The Invisible Library by Genevieve Cogman. Roc, 2015.
As the story opens, our heroine, Irene, is disguised as a maid at a boys’ boarding school, scrubbing late at night in order for a chance to achieve her mission: taking an important book from this world back to the Library. Once there, though, she’s not even given time to change her soaking clothes before she’s given a new mission. It’s a risky one, in a world where the Fae are dangerously powerful. Her briefing is atypically incomplete. And she’s given a new trainee to supervise as well, the impossibly beautiful and secretive Kai.
The Library is in the title of the book, and this is a library to inspire every book-lover in the world, with copies of magical texts from all over the multiverse, as well as variant copies of familiar books from different versions of the same worlds. These Librarians, similar to Jenn Swann Downey’s Ninja Lybrarians, are trained in combat and espionage as well as magic and (one presumes) collection development. (There’s no word on training in the Reference Interview, but there’s also no sign of patrons in the Library.) These Librarians, though, are protected by a large magical tattoo that prevents strange and hostile magic from taking over.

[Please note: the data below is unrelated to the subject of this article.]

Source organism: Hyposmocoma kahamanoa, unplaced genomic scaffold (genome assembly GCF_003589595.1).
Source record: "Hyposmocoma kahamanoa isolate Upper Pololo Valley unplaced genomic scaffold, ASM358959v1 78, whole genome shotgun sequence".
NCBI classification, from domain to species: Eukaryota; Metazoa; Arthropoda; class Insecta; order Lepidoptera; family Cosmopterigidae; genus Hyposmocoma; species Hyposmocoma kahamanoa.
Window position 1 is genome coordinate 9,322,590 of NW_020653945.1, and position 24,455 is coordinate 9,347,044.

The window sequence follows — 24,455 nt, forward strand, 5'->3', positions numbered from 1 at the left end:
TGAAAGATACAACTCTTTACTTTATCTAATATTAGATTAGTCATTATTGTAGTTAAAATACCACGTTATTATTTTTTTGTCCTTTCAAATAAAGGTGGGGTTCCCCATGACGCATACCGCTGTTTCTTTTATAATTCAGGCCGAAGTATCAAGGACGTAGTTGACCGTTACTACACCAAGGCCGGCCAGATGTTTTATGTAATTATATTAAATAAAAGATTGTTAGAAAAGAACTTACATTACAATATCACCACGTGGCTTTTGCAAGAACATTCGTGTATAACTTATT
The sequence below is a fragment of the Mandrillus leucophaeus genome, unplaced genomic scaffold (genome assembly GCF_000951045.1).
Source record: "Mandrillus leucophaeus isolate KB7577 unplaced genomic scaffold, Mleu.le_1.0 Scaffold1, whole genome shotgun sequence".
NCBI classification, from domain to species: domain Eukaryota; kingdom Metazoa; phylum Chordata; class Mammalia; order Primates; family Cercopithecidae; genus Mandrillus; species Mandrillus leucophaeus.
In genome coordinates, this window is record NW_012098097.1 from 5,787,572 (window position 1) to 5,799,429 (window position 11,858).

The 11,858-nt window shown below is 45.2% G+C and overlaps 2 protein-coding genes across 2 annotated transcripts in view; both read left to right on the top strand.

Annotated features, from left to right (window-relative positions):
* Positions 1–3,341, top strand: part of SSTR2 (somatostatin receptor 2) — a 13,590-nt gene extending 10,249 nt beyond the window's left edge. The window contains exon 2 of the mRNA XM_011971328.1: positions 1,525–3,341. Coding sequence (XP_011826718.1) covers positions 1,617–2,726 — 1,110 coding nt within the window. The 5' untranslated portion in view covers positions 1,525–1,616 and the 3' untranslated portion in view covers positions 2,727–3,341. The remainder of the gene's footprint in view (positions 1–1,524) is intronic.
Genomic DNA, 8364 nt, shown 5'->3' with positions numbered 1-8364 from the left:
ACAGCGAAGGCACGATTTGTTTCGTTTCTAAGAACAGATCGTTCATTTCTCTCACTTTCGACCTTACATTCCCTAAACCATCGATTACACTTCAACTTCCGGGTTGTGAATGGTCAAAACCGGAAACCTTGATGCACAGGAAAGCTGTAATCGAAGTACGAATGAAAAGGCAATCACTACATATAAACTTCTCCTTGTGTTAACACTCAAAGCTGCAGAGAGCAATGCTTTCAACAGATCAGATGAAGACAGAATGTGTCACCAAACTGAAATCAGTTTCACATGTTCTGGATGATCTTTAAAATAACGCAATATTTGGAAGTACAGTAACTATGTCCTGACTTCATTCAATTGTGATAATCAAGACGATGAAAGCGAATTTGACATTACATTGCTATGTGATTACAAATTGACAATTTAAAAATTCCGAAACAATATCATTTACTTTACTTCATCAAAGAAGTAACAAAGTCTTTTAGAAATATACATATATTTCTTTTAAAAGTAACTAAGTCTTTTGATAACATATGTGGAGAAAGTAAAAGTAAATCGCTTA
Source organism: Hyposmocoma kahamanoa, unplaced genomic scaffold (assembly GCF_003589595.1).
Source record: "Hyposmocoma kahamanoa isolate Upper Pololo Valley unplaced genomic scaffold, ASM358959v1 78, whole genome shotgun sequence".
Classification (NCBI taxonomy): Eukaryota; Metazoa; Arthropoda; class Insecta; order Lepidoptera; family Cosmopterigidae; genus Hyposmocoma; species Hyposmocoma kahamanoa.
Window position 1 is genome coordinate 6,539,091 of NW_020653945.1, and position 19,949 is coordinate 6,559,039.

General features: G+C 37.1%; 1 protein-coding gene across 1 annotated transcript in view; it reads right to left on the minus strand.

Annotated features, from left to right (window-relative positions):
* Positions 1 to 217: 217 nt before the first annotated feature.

The new world is steampunky. The mission is still difficult. Irene finds herself sharing more than she’d like with handsome detective Vale, despite some overtures from Kai. Her rival and former trainer Bradamant turns up, and there are warnings about the rogue former librarian named Alberich…
15 or 20 years ago, I would have loved this without reservation. Now, a few years of specifically focusing on diversity have spoiled me. Here we are traveling across worlds with librarians from all over, and all our characters, whether human, fae, or what have you, are only described as having pale European skin. It makes the whole thing feel just a bit like an old black-and-white movie when you’re used to color. I get that many people are hesitant to write about “the other”… but I feel like an author who’s able to write a character of a different species should be able to put in some humans with different ethnic backgrounds. It did, alas, put me a little off an otherwise excellent book. That being said, I do have both of the sequels currently checked out, though as I’ve been checking books out with abandon and without regard to my actual ability to read them before they come due, it’s still up in the air whether I’ll get to them in time. My mother read them all in about a day each.